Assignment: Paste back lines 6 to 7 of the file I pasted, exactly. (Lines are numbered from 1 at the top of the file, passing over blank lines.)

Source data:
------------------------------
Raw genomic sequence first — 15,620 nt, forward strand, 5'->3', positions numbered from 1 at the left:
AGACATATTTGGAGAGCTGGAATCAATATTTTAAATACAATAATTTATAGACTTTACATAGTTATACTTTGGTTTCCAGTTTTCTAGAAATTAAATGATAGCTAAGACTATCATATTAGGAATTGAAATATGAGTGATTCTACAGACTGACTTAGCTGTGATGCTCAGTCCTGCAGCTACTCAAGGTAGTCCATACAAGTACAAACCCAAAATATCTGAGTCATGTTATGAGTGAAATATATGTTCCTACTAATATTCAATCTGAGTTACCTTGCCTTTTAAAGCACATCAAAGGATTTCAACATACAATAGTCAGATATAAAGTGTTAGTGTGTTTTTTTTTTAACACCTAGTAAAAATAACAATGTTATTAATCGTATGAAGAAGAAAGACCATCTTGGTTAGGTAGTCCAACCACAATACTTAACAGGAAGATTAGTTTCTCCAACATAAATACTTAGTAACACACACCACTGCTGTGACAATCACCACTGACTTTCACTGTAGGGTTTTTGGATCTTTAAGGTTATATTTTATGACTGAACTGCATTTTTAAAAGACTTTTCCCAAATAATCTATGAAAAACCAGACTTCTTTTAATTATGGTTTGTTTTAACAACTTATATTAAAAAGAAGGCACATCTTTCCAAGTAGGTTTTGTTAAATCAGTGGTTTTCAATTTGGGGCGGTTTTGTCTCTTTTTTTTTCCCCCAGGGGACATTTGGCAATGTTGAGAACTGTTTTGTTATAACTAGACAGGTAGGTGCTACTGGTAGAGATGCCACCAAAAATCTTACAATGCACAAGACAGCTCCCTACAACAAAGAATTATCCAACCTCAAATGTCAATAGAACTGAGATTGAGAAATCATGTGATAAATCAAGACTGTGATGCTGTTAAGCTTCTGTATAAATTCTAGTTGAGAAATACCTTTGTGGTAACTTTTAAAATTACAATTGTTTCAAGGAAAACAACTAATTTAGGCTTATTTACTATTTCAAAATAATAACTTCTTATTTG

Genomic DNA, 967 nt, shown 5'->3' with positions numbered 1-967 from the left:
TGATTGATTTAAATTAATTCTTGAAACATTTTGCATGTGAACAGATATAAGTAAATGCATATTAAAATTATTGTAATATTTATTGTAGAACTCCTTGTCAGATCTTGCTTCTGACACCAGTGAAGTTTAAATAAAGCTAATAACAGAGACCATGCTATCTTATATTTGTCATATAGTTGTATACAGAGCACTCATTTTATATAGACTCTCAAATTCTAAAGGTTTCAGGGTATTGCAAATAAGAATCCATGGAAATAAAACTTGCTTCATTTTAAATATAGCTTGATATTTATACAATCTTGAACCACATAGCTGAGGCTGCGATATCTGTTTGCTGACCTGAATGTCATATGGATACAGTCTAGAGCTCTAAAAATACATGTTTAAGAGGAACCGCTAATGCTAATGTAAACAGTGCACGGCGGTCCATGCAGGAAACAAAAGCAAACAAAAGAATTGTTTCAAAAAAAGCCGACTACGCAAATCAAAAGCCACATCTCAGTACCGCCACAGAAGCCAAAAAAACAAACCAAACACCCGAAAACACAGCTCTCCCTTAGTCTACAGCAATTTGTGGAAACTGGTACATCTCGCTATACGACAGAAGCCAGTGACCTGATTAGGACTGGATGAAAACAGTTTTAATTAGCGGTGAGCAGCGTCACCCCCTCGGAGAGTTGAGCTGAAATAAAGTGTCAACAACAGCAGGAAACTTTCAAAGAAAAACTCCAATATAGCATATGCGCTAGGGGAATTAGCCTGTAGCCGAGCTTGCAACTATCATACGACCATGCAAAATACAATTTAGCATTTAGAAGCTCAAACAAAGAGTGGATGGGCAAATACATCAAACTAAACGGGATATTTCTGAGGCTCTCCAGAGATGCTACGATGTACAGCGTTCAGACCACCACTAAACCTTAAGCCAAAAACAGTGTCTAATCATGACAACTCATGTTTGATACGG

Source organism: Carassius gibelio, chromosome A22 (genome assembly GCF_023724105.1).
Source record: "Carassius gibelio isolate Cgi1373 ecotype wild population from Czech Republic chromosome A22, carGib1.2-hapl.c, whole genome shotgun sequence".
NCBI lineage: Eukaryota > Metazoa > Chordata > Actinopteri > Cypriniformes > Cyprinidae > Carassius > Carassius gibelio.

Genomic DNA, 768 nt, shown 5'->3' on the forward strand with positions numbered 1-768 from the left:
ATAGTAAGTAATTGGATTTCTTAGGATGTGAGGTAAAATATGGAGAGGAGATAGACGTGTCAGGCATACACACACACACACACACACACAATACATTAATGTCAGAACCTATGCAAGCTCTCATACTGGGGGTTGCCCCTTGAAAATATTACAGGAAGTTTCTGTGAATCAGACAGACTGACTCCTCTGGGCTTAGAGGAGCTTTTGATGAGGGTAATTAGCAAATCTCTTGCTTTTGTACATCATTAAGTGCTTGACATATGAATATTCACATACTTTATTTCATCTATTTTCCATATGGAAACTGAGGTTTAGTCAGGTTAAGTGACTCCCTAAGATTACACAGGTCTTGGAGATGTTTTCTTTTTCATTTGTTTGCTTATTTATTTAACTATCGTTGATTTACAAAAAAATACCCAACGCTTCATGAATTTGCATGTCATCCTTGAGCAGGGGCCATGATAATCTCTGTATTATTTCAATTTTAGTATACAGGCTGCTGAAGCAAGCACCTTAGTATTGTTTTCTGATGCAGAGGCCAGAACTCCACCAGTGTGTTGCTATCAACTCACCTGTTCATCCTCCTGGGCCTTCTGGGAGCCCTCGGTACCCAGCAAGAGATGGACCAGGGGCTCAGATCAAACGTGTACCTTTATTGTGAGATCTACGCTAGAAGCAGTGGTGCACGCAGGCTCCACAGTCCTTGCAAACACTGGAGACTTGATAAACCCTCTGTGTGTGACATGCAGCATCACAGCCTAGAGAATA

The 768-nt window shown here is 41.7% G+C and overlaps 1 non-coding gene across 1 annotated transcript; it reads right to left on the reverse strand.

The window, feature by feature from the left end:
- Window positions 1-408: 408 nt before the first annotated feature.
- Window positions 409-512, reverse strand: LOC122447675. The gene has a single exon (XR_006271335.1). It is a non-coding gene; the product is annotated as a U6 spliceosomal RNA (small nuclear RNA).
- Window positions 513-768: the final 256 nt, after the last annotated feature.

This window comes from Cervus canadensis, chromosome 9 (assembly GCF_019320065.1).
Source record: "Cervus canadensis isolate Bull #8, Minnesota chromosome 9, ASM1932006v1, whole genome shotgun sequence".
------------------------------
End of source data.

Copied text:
Source record: "Carassius gibelio isolate Cgi1373 ecotype wild population from Czech Republic chromosome A22, carGib1.2-hapl.c, whole genome shotgun sequence".
NCBI lineage: Eukaryota > Metazoa > Chordata > Actinopteri > Cypriniformes > Cyprinidae > Carassius > Carassius gibelio.